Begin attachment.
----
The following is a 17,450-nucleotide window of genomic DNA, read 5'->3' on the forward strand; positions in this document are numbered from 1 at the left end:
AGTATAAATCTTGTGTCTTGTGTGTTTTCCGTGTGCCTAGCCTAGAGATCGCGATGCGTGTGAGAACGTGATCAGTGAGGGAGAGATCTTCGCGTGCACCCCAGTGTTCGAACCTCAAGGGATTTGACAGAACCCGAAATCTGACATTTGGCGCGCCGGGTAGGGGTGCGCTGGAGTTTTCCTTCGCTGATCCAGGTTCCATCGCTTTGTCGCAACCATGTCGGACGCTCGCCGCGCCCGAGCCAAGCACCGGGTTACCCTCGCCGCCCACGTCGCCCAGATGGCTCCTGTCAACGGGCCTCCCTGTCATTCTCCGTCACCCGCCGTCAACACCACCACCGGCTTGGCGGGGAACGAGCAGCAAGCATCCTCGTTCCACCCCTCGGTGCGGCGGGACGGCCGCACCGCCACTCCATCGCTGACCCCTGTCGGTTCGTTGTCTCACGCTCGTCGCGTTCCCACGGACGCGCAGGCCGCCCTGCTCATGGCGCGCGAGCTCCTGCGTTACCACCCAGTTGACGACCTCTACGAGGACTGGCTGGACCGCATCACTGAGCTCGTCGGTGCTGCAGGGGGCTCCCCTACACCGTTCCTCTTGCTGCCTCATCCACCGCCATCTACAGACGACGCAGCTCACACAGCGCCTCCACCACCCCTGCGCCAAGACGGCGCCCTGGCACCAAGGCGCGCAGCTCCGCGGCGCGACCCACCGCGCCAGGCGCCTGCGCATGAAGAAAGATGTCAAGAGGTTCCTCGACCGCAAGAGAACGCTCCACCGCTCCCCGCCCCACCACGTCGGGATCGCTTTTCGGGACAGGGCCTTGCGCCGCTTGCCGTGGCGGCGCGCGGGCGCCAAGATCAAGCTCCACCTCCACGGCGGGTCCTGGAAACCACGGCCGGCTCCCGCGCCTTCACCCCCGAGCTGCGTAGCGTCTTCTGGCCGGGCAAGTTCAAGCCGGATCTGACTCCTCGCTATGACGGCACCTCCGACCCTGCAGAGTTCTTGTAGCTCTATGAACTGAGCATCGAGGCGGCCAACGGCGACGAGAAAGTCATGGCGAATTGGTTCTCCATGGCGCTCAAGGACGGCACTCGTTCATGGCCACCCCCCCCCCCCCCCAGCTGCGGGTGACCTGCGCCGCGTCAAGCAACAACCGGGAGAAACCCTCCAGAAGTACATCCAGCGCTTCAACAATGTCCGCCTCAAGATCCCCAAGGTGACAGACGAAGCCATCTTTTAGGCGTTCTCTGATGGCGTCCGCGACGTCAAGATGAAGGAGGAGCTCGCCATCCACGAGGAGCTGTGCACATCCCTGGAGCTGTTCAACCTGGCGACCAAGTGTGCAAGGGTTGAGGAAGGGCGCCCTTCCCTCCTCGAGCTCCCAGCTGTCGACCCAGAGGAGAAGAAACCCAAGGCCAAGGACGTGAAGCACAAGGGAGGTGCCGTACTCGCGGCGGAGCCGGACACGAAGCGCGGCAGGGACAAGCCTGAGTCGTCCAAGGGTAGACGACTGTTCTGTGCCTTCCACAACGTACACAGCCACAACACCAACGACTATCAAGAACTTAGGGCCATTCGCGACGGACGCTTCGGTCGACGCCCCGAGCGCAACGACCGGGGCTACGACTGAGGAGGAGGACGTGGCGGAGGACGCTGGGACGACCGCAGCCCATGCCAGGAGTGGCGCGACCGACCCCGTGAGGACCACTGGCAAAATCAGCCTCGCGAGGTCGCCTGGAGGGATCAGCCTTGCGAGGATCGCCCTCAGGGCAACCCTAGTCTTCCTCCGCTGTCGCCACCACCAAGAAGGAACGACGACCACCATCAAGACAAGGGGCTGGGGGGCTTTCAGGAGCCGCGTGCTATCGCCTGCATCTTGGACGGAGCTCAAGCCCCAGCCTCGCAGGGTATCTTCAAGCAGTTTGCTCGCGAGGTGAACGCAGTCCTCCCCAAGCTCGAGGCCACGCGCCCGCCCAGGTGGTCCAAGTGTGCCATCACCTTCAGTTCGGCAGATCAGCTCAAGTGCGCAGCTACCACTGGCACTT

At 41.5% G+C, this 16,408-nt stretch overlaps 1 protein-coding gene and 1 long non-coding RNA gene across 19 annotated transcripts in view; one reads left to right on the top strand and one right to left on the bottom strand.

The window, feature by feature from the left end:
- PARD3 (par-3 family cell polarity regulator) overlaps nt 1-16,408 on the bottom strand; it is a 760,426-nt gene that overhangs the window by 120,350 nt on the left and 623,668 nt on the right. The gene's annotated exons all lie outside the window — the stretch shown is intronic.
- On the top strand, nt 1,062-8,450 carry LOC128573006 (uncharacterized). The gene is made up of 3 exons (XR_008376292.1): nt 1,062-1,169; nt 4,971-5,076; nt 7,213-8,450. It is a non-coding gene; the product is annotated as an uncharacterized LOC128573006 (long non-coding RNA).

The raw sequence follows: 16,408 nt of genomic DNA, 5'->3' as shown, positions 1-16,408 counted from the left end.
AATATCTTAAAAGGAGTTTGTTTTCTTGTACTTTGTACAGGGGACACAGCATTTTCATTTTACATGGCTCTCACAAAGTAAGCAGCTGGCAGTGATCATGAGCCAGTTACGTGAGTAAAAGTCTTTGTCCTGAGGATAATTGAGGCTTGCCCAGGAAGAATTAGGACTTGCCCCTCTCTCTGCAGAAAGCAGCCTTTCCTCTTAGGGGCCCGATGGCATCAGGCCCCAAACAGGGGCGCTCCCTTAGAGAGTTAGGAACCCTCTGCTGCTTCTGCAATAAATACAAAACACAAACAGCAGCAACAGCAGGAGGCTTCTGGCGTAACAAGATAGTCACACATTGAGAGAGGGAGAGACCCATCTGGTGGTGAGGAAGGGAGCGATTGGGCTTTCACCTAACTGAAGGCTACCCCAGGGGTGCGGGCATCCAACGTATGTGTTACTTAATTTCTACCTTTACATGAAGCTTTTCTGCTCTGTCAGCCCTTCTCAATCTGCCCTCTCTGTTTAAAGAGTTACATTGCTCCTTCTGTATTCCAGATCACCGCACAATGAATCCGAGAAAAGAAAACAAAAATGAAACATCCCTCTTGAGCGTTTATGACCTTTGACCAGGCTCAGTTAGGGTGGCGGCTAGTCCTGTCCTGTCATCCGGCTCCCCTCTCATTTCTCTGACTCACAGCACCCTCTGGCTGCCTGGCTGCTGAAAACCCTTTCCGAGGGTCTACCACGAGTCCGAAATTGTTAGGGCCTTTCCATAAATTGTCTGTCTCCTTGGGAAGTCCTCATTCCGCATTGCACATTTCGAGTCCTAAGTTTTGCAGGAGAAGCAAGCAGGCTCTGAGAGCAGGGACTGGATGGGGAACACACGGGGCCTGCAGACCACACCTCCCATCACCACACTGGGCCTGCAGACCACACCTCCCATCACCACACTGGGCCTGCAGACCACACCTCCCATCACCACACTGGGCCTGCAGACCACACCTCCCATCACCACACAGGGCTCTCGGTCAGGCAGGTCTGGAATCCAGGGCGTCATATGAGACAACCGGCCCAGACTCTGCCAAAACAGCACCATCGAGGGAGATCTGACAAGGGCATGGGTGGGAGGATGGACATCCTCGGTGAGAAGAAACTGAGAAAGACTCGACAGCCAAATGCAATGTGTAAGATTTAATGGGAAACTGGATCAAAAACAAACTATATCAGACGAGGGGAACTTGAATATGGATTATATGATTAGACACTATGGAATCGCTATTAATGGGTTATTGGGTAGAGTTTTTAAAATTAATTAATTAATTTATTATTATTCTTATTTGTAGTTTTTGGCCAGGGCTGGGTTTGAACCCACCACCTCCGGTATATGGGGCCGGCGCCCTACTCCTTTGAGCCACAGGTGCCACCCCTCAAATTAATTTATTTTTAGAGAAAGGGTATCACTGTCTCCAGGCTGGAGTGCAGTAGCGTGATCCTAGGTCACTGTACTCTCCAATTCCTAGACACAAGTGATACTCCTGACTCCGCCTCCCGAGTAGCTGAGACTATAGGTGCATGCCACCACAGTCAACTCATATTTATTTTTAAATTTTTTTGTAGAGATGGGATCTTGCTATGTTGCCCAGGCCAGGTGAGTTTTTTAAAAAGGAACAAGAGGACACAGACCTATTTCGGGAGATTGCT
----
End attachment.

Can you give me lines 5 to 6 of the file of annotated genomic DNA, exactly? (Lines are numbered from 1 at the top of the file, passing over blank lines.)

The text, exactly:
- PARD3 (par-3 family cell polarity regulator) overlaps nt 1-16,408 on the bottom strand; it is a 760,426-nt gene that overhangs the window by 120,350 nt on the left and 623,668 nt on the right. The gene's annotated exons all lie outside the window — the stretch shown is intronic.
- On the top strand, nt 1,062-8,450 carry LOC128573006 (uncharacterized). The gene is made up of 3 exons (XR_008376292.1): nt 1,062-1,169; nt 4,971-5,076; nt 7,213-8,450. It is a non-coding gene; the product is annotated as an uncharacterized LOC128573006 (long non-coding RNA).